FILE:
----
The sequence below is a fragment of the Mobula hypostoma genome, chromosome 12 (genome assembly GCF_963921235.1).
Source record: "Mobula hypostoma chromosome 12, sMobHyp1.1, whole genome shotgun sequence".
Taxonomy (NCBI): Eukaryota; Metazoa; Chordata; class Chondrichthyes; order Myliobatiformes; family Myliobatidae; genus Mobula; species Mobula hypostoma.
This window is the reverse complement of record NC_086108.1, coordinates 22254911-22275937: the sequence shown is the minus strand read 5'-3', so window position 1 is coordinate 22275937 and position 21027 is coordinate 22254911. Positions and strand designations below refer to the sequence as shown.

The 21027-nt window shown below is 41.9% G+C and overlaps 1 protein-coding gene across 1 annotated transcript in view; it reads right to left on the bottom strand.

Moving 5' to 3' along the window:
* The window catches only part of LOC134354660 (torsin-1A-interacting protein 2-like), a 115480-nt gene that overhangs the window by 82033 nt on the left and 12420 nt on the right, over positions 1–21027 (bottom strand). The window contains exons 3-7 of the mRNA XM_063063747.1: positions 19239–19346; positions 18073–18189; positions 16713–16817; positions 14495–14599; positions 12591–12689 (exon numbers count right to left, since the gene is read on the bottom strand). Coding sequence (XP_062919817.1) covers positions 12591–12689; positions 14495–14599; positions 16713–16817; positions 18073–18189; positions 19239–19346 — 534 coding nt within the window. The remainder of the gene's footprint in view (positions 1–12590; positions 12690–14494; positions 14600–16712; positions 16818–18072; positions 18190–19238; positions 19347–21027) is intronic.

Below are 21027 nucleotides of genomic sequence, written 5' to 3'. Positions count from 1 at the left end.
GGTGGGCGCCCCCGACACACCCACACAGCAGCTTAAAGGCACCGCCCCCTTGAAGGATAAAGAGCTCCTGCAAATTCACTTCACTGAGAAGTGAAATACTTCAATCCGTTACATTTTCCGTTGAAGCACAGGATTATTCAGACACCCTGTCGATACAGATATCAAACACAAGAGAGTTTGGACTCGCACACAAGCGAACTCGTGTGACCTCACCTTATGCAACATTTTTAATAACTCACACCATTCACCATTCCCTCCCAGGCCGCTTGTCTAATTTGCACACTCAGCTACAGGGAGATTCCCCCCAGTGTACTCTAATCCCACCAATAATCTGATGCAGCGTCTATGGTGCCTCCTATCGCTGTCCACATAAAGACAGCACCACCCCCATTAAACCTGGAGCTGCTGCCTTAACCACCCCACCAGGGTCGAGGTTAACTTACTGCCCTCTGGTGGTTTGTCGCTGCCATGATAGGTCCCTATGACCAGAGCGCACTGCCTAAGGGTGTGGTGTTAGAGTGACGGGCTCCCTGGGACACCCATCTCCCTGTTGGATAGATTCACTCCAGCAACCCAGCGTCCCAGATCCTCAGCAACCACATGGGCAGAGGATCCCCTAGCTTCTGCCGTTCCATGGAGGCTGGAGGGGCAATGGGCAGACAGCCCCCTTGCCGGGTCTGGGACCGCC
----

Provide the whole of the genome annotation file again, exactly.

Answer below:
The sequence below is a fragment of the Mobula hypostoma genome, chromosome 12 (genome assembly GCF_963921235.1).
Source record: "Mobula hypostoma chromosome 12, sMobHyp1.1, whole genome shotgun sequence".
Taxonomy (NCBI): Eukaryota; Metazoa; Chordata; class Chondrichthyes; order Myliobatiformes; family Myliobatidae; genus Mobula; species Mobula hypostoma.
This window is the reverse complement of record NC_086108.1, coordinates 22254911-22275937: the sequence shown is the minus strand read 5'-3', so window position 1 is coordinate 22275937 and position 21027 is coordinate 22254911. Positions and strand designations below refer to the sequence as shown.

The 21027-nt window shown below is 41.9% G+C and overlaps 1 protein-coding gene across 1 annotated transcript in view; it reads right to left on the bottom strand.

Moving 5' to 3' along the window:
* The window catches only part of LOC134354660 (torsin-1A-interacting protein 2-like), a 115480-nt gene that overhangs the window by 82033 nt on the left and 12420 nt on the right, over positions 1–21027 (bottom strand). The window contains exons 3-7 of the mRNA XM_063063747.1: positions 19239–19346; positions 18073–18189; positions 16713–16817; positions 14495–14599; positions 12591–12689 (exon numbers count right to left, since the gene is read on the bottom strand). Coding sequence (XP_062919817.1) covers positions 12591–12689; positions 14495–14599; positions 16713–16817; positions 18073–18189; positions 19239–19346 — 534 coding nt within the window. The remainder of the gene's footprint in view (positions 1–12590; positions 12690–14494; positions 14600–16712; positions 16818–18072; positions 18190–19238; positions 19347–21027) is intronic.

Below are 21027 nucleotides of genomic sequence, written 5' to 3'. Positions count from 1 at the left end.
GGTGGGCGCCCCCGACACACCCACACAGCAGCTTAAAGGCACCGCCCCCTTGAAGGATAAAGAGCTCCTGCAAATTCACTTCACTGAGAAGTGAAATACTTCAATCCGTTACATTTTCCGTTGAAGCACAGGATTATTCAGACACCCTGTCGATACAGATATCAAACACAAGAGAGTTTGGACTCGCACACAAGCGAACTCGTGTGACCTCACCTTATGCAACATTTTTAATAACTCACACCATTCACCATTCCCTCCCAGGCCGCTTGTCTAATTTGCACACTCAGCTACAGGGAGATTCCCCCCAGTGTACTCTAATCCCACCAATAATCTGATGCAGCGTCTATGGTGCCTCCTATCGCTGTCCACATAAAGACAGCACCACCCCCATTAAACCTGGAGCTGCTGCCTTAACCACCCCACCAGGGTCGAGGTTAACTTACTGCCCTCTGGTGGTTTGTCGCTGCCATGATAGGTCCCTATGACCAGAGCGCACTGCCTAAGGGTGTGGTGTTAGAGTGACGGGCTCCCTGGGACACCCATCTCCCTGTTGGATAGATTCACTCCAGCAACCCAGCGTCCCAGATCCTCAGCAACCACATGGGCAGAGGATCCCCTAGCTTCTGCCGTTCCATGGAGGCTGGAGGGGCAATGGGCAGACAGCCCCCTTGCCGGGTCTGGGACCGCC